# Homework Help: Partial derivative - why is it count like this?

1. Dec 19, 2009

### player1_1_1

1. The problem statement, all variables and given/known data
I have John R Taylor "Classical mechanics" part 1, and I have an integral:
$$\int\limits^{x_2}_{x_1}f\left(y+\alpha\eta,y^{\prime}+\alpha\eta^{\prime},x\right)\mbox{d}x$$
and here is count derivative of underintegral function in $$\alpha$$
$$\frac{\partial f\left(y+\alpha\eta,y^{\prime}+\alpha\eta^{\prime},x\right)}{\partial\alpha}=\eta\frac{\partial f}{\partial y}+\eta^{\prime}\frac{\partial f}{\partial y^{\prime}}$$
why there is suddenly $$\frac{\partial f}{\partial y^{\prime}}$$ and $$\frac{\partial f}{\partial y}$$, while this derivative is by $$\alpha$$ - why not only $$\eta,\eta^{\prime}$$?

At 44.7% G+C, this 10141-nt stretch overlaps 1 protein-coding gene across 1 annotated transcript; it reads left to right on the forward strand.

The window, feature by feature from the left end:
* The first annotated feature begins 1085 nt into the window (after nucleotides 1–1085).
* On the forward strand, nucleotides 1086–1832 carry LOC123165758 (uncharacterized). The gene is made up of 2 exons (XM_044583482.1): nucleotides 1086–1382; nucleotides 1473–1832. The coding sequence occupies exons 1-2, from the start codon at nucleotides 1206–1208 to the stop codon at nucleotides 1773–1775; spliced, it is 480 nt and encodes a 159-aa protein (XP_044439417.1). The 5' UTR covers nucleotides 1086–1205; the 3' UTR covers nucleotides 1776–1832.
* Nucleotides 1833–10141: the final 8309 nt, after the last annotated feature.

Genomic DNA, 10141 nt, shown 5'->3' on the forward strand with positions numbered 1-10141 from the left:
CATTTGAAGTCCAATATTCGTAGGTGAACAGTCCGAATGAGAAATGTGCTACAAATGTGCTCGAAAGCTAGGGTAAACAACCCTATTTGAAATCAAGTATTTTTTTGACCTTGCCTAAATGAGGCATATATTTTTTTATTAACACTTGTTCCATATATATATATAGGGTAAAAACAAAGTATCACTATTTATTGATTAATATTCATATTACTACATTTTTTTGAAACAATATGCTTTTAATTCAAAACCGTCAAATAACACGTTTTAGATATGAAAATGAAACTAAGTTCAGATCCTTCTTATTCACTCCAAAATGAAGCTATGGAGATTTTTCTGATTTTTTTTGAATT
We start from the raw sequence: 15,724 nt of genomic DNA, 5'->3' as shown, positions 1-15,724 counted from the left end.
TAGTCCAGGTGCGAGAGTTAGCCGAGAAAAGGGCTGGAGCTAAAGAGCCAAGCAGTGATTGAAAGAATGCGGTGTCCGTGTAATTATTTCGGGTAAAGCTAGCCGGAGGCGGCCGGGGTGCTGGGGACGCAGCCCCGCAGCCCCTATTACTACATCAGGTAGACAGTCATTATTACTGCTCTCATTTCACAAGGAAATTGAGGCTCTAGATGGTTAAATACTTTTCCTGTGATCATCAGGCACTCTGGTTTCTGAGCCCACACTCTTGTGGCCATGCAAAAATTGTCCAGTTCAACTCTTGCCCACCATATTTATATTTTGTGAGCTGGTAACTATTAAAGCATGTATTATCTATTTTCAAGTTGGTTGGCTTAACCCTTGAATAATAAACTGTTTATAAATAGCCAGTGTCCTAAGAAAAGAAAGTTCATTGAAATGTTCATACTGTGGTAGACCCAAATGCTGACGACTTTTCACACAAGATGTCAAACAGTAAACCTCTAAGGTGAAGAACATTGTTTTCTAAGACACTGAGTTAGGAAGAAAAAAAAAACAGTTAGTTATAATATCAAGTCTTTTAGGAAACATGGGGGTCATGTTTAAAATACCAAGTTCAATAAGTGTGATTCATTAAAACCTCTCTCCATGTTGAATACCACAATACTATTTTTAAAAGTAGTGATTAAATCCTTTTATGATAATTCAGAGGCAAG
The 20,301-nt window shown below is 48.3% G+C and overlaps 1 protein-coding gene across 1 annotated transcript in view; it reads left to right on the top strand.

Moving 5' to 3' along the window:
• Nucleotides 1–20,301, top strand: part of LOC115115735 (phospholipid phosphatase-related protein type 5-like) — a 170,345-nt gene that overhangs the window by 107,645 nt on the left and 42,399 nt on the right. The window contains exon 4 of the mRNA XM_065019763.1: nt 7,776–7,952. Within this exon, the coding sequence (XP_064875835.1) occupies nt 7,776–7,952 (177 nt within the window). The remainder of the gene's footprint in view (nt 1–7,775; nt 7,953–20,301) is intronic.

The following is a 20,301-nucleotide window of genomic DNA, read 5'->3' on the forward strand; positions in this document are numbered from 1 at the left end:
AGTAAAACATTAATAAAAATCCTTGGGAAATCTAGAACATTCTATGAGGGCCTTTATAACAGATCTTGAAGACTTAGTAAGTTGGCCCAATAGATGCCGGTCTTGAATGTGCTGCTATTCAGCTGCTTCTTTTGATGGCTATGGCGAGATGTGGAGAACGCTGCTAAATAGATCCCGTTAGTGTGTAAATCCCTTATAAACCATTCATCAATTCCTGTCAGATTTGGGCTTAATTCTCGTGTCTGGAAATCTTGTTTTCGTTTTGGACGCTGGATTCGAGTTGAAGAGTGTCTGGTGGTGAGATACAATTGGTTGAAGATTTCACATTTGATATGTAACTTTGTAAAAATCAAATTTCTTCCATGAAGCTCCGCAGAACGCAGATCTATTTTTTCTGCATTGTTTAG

2. Relevant equations
I was thinking about function composition derivative, but it didnt helped me.
3. The attempt at a solution
Nothing, I couldnt do anything with this, I dont know why this is count like this, please help;] thanks!

2. Dec 19, 2009

### phsopher

$$f=f(y,y',x)$$

Now if you replace $$y=\bar{y}+\alpha\eta$$ then y becomes a function of alpha, which means that you have to use the chain rule.

Try choosing an explicit non-linear expression for f if that makes it more clear. For example f(y,y',x) = y2 + y'2